I've been lucky, so far. 40+ years of driving, and a good dozen near-miss encounters with deer. But not a single strike.Two in two years, my wife’s Subaru Impreza must have had deer attractant smeared on it (or something)... The first one was a spike at 35 MPH, $5000+ damage, we ate him...
Second buck (a nice 3 point blacktail) totaled the car at 60 MPH, he was too messed up to eat. The tow truck driver declined to haul it out cuz he didn’t want to have to wash his truck...
Those things are deer attractors, proven Ineffective.I've been lucky, so far. 40+ years of driving, and a good dozen near-miss encounters with deer. But not a single strike.
Closest was a good-sized buck leaping down from the hillside onto the roadway not 20ft in front of me, as I approached in the car. He simply followed the headlights along the twisty, turning road. It was steep and narrow, with speed at ~30mph or so. He kept a foot or two off the bumper. Leapt off the drop-off to my left, soon after.
Had a pair of those "anti-deer whistles," once, that mount to the bumper or grille area. Had more encounters over the next couple of years, though that was probably coincidence.
Come to think of it, it's probably been 10yrs or more since I last saw one get close.
Always drive much more cautiously at "feeding" times, though. You never know.
I try to avoid shooting does with fawns, even though they're old enough to be on their own just fine. I like the mythical and rare "old dry lone doe"You probably shot mama
SAN JUAN, Puerto Rico (AP) — A huge, already damaged radio telescope in Puerto Rico that has played a key role in astronomical discoveries for more than half a century completely collapsed on Tuesday.
The telescope’s 900-ton receiver platform fell onto the reflector dish more than 400 feet below.
The U.S. National Science Foundation had earlier announced that the Arecibo Observatory would be closed. An auxiliary cable snapped in August, causing a 100-foot gash on the 1,000-foot-wide (305-meter-wide) reflector dish and damaged the receiver platform that hung above it. Then a main cable broke in early November.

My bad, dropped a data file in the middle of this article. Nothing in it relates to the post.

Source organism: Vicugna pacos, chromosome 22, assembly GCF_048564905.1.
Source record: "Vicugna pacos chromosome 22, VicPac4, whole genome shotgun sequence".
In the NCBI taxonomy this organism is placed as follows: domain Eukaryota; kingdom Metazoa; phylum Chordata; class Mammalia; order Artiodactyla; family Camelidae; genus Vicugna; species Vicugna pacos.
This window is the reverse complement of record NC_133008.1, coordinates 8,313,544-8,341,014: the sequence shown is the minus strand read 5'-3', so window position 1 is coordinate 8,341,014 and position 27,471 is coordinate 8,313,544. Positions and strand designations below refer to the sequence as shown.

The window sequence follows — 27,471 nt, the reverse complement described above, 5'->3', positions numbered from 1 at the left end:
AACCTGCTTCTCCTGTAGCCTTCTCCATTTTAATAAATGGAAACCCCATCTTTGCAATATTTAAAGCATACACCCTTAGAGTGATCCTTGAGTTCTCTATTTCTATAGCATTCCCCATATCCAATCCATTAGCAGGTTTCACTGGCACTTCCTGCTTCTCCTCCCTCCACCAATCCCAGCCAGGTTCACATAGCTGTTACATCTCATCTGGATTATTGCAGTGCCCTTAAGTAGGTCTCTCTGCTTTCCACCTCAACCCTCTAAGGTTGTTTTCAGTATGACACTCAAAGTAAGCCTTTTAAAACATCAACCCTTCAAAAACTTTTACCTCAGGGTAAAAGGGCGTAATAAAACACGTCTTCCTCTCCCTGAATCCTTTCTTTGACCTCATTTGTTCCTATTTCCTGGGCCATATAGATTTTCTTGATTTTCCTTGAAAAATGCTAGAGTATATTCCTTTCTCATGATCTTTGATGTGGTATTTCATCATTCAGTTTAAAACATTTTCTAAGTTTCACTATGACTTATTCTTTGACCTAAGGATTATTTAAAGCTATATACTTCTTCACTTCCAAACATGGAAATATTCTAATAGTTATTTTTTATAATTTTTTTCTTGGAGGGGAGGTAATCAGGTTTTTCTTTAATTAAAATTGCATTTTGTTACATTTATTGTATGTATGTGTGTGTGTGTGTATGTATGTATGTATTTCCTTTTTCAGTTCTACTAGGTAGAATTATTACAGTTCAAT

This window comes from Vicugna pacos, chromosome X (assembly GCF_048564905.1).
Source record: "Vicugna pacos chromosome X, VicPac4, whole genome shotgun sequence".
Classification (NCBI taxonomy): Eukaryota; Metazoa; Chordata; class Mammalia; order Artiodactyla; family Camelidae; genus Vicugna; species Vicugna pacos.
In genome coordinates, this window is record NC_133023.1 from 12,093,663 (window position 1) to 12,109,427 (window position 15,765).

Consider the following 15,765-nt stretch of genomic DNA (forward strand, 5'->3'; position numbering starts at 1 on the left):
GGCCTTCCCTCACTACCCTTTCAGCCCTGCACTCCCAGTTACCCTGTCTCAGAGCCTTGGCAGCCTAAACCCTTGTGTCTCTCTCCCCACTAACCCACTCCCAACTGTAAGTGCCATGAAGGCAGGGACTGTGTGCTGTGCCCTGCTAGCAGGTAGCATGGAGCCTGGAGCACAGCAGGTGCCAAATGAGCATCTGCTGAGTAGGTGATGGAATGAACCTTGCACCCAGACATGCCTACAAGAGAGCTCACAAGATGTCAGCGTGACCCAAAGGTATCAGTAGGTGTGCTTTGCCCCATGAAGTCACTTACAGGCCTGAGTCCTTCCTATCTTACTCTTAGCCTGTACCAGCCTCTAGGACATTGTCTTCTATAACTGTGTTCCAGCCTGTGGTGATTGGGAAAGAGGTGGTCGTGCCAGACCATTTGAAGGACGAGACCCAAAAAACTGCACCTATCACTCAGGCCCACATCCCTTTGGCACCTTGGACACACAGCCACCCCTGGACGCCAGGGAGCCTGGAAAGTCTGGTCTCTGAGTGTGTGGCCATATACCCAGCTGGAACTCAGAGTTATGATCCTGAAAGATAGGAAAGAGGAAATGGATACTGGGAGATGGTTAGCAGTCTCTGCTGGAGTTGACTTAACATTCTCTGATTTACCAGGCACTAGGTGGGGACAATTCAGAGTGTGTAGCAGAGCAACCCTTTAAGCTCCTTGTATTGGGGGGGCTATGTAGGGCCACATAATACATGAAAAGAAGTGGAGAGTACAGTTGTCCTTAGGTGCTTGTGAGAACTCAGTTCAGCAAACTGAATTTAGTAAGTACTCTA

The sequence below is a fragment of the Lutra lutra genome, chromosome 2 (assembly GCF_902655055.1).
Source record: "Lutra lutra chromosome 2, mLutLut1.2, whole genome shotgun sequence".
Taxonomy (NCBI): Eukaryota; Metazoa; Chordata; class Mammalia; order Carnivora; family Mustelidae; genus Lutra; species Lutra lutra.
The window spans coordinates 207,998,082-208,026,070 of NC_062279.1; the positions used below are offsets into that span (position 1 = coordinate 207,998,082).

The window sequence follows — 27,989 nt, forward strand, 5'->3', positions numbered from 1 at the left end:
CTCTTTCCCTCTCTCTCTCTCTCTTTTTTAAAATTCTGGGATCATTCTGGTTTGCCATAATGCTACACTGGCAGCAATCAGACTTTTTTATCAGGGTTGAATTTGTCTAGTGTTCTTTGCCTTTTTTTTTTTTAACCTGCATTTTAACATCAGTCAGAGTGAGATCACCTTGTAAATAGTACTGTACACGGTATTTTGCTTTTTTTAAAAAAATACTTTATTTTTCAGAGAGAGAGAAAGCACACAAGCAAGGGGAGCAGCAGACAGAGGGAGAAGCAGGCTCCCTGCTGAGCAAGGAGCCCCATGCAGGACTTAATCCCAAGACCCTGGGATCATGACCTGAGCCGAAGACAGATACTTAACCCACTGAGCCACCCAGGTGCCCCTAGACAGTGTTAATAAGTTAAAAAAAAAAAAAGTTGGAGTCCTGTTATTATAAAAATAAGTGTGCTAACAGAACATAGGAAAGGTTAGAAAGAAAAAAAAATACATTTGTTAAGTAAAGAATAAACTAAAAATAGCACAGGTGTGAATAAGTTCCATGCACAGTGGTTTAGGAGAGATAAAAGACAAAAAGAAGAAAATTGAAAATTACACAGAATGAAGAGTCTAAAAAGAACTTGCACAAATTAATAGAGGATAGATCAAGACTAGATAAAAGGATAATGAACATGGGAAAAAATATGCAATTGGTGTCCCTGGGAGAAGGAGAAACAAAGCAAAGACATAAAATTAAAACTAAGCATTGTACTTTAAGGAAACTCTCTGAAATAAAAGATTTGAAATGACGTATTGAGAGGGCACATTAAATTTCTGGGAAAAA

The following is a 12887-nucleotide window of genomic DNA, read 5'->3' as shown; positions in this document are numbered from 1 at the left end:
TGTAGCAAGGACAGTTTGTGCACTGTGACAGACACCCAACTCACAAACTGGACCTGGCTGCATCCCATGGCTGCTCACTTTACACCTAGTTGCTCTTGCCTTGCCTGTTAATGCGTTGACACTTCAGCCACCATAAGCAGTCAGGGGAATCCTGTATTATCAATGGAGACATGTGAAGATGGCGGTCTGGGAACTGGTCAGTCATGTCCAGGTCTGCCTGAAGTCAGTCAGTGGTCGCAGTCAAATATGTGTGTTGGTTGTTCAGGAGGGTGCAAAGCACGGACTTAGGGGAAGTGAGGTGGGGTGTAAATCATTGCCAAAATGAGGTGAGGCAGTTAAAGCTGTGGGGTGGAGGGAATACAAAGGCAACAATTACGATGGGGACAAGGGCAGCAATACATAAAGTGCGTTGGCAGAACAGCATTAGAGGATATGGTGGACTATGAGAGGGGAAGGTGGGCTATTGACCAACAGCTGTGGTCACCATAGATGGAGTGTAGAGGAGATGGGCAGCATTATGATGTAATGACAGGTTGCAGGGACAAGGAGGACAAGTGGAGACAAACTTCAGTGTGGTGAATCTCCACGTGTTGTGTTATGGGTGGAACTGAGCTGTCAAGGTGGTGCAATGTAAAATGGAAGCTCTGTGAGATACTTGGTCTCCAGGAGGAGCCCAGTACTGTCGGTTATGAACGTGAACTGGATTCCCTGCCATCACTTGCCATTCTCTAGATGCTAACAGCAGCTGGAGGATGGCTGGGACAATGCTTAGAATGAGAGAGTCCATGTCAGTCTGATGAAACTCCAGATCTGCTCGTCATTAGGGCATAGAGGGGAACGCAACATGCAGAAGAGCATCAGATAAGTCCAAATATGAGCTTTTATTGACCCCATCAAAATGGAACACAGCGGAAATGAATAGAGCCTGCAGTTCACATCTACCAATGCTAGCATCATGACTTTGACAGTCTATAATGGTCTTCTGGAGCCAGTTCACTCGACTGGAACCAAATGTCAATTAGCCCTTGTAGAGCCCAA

The collapse stunned many scientists who had relied on what was until recently the largest radio telescope in the world.
“It’s a huge loss,” said Carmen Pantoja, an astronomer and professor at the University of Puerto Rico who used the telescope for her doctorate. “It was a chapter of my life.”
Scientists worldwide had been petitioning U.S. officials and others to reverse the NSF’s decision to close the observatory. The NSF said at the time that it intended to eventually reopen the visitor center and restore operations at the observatory’s remaining assets, including its two LIDAR facilities used for upper atmospheric and ionospheric research, including analyzing cloud cover and precipitation data.
The telescope was built in the 1960s with money from the Defense Department amid a push to develop anti-ballistic missile defenses. It had endured hurricanes, tropical humidity and a recent string of earthquakes in its 57 years of operation.
The telescope has been used to track asteroids on a path to Earth, conduct research that led to a Nobel Prize and determine if a planet is potentially habitable. It also served as a training ground for graduate students and drew about 90,000 visitors a year.
Oh,oh. You'd better watch out for theMy phone is in the grave... Literally. The only possible explanation is that it fell out of my hoody pocket and into the dirt pile which then got pushed into the hole. Just my luck, at least it was an old phone. I ordered a slightly newer one.
I always get the older models, save some moneyMy phone is in the grave... Literally. The only possible explanation is that it fell out of my hoody pocket and into the dirt pile which then got pushed into the hole. Just my luck, at least it was an old phone. I ordered a slightly newer one.